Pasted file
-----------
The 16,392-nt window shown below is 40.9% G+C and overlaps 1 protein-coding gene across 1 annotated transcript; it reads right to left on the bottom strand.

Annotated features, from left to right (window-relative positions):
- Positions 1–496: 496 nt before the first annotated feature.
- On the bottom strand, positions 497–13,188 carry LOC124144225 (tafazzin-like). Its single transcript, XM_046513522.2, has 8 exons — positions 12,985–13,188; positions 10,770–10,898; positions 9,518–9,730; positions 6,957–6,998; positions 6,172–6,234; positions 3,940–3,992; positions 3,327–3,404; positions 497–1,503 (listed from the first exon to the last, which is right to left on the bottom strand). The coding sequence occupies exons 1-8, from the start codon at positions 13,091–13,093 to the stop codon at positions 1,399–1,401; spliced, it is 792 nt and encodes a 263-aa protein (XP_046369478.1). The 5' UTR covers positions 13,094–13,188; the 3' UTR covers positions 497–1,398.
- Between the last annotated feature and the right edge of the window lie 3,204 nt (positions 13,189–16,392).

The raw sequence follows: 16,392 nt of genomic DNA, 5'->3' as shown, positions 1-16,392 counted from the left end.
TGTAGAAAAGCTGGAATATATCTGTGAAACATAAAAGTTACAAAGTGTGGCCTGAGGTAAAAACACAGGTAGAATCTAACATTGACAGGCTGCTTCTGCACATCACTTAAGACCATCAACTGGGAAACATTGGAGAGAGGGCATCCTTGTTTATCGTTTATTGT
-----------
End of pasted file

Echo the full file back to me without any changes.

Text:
The 16,392-nt window shown below is 40.9% G+C and overlaps 1 protein-coding gene across 1 annotated transcript; it reads right to left on the bottom strand.

Annotated features, from left to right (window-relative positions):
- Positions 1–496: 496 nt before the first annotated feature.
- On the bottom strand, positions 497–13,188 carry LOC124144225 (tafazzin-like). Its single transcript, XM_046513522.2, has 8 exons — positions 12,985–13,188; positions 10,770–10,898; positions 9,518–9,730; positions 6,957–6,998; positions 6,172–6,234; positions 3,940–3,992; positions 3,327–3,404; positions 497–1,503 (listed from the first exon to the last, which is right to left on the bottom strand). The coding sequence occupies exons 1-8, from the start codon at positions 13,091–13,093 to the stop codon at positions 1,399–1,401; spliced, it is 792 nt and encodes a 263-aa protein (XP_046369478.1). The 5' UTR covers positions 13,094–13,188; the 3' UTR covers positions 497–1,398.
- Between the last annotated feature and the right edge of the window lie 3,204 nt (positions 13,189–16,392).

The raw sequence follows: 16,392 nt of genomic DNA, 5'->3' as shown, positions 1-16,392 counted from the left end.
TGTAGAAAAGCTGGAATATATCTGTGAAACATAAAAGTTACAAAGTGTGGCCTGAGGTAAAAACACAGGTAGAATCTAACATTGACAGGCTGCTTCTGCACATCACTTAAGACCATCAACTGGGAAACATTGGAGAGAGGGCATCCTTGTTTATCGTTTATTGT